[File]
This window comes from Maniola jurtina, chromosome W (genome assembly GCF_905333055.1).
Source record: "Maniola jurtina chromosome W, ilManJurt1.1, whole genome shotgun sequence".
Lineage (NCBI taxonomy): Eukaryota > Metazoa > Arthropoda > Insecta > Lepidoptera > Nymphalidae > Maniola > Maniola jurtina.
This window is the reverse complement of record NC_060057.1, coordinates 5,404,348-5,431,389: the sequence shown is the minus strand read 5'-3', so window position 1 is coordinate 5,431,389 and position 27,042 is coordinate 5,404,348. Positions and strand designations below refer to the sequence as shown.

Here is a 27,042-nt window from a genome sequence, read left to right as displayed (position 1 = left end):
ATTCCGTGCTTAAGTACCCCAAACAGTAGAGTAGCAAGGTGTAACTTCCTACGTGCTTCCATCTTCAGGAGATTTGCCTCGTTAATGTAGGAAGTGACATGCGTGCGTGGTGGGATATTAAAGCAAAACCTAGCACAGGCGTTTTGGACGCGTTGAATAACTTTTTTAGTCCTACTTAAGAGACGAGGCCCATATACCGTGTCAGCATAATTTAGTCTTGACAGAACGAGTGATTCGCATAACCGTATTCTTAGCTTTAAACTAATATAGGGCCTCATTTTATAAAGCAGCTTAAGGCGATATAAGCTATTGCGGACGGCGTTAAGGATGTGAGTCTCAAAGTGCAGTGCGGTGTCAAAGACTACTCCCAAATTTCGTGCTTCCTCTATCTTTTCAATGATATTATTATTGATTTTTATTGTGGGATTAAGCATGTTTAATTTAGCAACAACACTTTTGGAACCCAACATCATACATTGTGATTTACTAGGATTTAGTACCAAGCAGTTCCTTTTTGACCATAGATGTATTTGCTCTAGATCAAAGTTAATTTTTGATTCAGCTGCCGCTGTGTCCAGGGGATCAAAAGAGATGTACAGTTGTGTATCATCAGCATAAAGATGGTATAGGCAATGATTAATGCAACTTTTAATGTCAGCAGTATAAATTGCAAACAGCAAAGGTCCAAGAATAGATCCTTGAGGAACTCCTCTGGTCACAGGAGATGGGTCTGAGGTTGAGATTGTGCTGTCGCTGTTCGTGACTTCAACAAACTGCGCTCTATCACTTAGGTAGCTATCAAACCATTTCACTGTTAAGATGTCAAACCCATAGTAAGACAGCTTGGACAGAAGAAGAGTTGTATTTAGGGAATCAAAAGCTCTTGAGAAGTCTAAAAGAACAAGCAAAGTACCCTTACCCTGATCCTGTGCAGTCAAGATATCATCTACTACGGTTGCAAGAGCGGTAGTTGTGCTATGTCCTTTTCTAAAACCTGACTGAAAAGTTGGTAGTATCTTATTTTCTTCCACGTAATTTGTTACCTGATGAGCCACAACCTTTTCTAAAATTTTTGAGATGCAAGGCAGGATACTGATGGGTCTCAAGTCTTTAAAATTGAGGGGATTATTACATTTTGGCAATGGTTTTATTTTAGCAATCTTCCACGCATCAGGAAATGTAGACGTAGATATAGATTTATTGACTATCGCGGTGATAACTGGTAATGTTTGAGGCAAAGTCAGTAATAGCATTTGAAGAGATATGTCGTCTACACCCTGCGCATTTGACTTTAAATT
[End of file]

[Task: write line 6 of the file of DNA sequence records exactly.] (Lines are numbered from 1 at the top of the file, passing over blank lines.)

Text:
ATTCCGTGCTTAAGTACCCCAAACAGTAGAGTAGCAAGGTGTAACTTCCTACGTGCTTCCATCTTCAGGAGATTTGCCTCGTTAATGTAGGAAGTGACATGCGTGCGTGGTGGGATATTAAAGCAAAACCTAGCACAGGCGTTTTGGACGCGTTGAATAACTTTTTTAGTCCTACTTAAGAGACGAGGCCCATATACCGTGTCAGCATAATTTAGTCTTGACAGAACGAGTGATTCGCATAACCGTATTCTTAGCTTTAAACTAATATAGGGCCTCATTTTATAAAGCAGCTTAAGGCGATATAAGCTATTGCGGACGGCGTTAAGGATGTGAGTCTCAAAGTGCAGTGCGGTGTCAAAGACTACTCCCAAATTTCGTGCTTCCTCTATCTTTTCAATGATATTATTATTGATTTTTATTGTGGGATTAAGCATGTTTAATTTAGCAACAACACTTTTGGAACCCAACATCATACATTGTGATTTACTAGGATTTAGTACCAAGCAGTTCCTTTTTGACCATAGATGTATTTGCTCTAGATCAAAGTTAATTTTTGATTCAGCTGCCGCTGTGTCCAGGGGATCAAAAGAGATGTACAGTTGTGTATCATCAGCATAAAGATGGTATAGGCAATGATTAATGCAACTTTTAATGTCAGCAGTATAAATTGCAAACAGCAAAGGTCCAAGAATAGATCCTTGAGGAACTCCTCTGGTCACAGGAGATGGGTCTGAGGTTGAGATTGTGCTGTCGCTGTTCGTGACTTCAACAAACTGCGCTCTATCACTTAGGTAGCTATCAAACCATTTCACTGTTAAGATGTCAAACCCATAGTAAGACAGCTTGGACAGAAGAAGAGTTGTATTTAGGGAATCAAAAGCTCTTGAGAAGTCTAAAAGAACAAGCAAAGTACCCTTACCCTGATCCTGTGCAGTCAAGATATCATCTACTACGGTTGCAAGAGCGGTAGTTGTGCTATGTCCTTTTCTAAAACCTGACTGAAAAGTTGGTAGTATCTTATTTTCTTCCACGTAATTTGTTACCTGATGAGCCACAACCTTTTCTAAAATTTTTGAGATGCAAGGCAGGATACTGATGGGTCTCAAGTCTTTAAAATTGAGGGGATTATTACATTTTGGCAATGGTTTTATTTTAGCAATCTTCCACGCATCAGGAAATGTAGACGTAGATATAGATTTATTGACTATCGCGGTGATAACTGGTAATGTTTGAGGCAAAGTCAGTAATAGCATTTGAAGAGATATGTCGTCTACACCCTGCGCATTTGACTTTAAATT